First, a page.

Still wiping down your grocery store purchases? Here's what experts say about the risk for coronavirus
At the start of the coronavirus pandemic, many people cleaned grocery-store purchases with disinfecting wipes before putting them away at home.
At that point, it was recommended as a best practice to avoid contagion. The thinking was that because the virus can survive on surfaces for short periods of time, someone could touch a contaminated item and then touch their eyes, nose, or mouth and possibly infect themselves.
Now, however, a lot more is known about how COVID-19 spreads – primarily from person to person through droplets in the air. The risk of getting it from surfaces, including grocery packaging, is “exceedingly small,” said Melissa Bronstein, senior director of infection prevention for Rochester Regional Health and a registered nurse.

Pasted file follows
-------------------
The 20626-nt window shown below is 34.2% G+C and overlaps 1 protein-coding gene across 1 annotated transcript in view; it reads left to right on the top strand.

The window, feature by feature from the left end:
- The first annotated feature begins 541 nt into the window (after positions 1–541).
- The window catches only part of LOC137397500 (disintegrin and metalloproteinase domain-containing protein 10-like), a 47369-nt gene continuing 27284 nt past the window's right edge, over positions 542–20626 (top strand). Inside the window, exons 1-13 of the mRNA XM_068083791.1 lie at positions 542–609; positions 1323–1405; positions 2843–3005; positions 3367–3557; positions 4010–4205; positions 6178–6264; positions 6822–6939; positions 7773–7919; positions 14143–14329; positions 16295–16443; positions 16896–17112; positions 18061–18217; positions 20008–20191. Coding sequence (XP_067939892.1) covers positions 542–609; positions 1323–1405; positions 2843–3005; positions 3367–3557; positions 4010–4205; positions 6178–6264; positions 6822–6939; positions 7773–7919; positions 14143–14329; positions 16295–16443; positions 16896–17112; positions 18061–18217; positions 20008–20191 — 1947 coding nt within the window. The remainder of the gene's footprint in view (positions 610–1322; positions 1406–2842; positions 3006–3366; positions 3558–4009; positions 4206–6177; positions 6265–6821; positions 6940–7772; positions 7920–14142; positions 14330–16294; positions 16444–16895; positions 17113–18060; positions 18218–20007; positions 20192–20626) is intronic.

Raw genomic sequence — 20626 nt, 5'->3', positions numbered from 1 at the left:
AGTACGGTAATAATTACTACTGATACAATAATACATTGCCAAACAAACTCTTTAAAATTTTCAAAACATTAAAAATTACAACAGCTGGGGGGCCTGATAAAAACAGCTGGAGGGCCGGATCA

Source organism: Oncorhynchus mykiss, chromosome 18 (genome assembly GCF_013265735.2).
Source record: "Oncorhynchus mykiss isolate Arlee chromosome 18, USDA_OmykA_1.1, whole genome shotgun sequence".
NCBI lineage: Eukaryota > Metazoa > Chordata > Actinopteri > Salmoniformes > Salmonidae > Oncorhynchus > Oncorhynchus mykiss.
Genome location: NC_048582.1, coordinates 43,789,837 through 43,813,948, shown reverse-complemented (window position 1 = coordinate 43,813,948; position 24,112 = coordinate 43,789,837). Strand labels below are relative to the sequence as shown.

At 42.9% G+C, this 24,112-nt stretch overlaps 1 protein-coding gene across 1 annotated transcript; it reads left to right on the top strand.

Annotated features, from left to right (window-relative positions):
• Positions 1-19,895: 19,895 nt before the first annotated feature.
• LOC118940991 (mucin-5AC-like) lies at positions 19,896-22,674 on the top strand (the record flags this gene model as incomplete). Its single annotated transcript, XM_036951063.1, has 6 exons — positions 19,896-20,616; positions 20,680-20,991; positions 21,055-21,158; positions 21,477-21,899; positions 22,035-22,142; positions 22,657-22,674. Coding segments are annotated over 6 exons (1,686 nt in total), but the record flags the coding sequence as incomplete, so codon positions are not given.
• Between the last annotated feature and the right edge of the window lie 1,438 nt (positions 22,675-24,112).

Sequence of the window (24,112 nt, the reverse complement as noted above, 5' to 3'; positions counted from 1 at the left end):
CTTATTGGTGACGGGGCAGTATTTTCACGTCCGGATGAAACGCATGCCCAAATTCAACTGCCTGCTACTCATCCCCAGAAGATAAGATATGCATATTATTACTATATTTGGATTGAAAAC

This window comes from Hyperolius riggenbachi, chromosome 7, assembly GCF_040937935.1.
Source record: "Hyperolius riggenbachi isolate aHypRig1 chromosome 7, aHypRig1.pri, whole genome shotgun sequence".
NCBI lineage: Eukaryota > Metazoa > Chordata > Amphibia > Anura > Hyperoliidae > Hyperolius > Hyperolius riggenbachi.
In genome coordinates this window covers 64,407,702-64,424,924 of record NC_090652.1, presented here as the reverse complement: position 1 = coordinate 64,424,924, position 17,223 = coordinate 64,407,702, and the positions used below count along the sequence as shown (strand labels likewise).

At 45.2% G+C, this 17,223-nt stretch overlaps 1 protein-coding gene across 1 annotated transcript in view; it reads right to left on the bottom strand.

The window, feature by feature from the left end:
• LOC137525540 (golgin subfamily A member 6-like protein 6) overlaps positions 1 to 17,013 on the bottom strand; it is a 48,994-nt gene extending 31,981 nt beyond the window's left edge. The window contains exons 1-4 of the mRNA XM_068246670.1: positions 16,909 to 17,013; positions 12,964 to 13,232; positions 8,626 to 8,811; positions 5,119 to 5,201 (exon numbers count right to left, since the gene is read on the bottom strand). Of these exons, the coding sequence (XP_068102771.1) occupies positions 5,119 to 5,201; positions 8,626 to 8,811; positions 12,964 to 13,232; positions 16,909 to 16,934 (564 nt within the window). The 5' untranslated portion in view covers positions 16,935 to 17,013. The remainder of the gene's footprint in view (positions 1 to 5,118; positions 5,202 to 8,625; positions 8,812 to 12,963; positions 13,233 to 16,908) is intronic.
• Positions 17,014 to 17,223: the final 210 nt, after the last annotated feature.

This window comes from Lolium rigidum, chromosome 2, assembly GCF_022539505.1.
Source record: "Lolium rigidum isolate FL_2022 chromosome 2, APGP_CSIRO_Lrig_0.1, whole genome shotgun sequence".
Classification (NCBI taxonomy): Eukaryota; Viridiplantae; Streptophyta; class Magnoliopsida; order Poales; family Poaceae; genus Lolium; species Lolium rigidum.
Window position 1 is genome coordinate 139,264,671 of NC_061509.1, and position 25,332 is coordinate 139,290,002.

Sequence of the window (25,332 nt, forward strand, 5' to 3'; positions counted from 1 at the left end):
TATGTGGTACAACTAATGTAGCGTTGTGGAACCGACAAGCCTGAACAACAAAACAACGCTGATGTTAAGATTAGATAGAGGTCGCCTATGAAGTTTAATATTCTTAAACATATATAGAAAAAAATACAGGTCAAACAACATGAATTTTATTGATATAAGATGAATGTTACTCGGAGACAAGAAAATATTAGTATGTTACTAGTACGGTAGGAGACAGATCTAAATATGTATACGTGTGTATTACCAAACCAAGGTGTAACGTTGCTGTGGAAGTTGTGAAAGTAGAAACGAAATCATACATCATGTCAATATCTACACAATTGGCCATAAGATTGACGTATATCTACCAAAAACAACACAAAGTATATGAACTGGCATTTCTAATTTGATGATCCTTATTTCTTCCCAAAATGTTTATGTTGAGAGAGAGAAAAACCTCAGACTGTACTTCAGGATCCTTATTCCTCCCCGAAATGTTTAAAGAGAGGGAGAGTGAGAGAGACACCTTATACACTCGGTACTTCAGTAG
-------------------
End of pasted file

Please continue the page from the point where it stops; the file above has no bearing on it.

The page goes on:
The most up-to-date information on the website of the Centers for Disease Control and Prevention says that “because of the poor survivability of these coronaviruses on surfaces, there is likely a very low risk of spread from food products or packaging.” In fact, it goes on to say that no cases of COVID-19 have been linked to people touching food or food packaging and then touching their faces.
“Some people are really scared, so if it makes them feel safer to wipe things down, then it’s important for them to do that,” said Katrina Korfmacher, a director at the University of Rochester Medical Center’s Environmental Health Sciences Center. (She noted that it should be done safely, so that people don’t end up ingesting disinfectants.)
But in general, there is little to be gained from the practice.
Likewise, as more has been learned about how people become infected, other early-pandemic rituals have gone by the wayside – for instance, wiping down or immediately discarding takeout food containers.
“Takeout containers don’t pose any special risk,” Bronstein said.
And if someone with the virus coughs or sneezes on your takeout food and you eat it, could you get sick?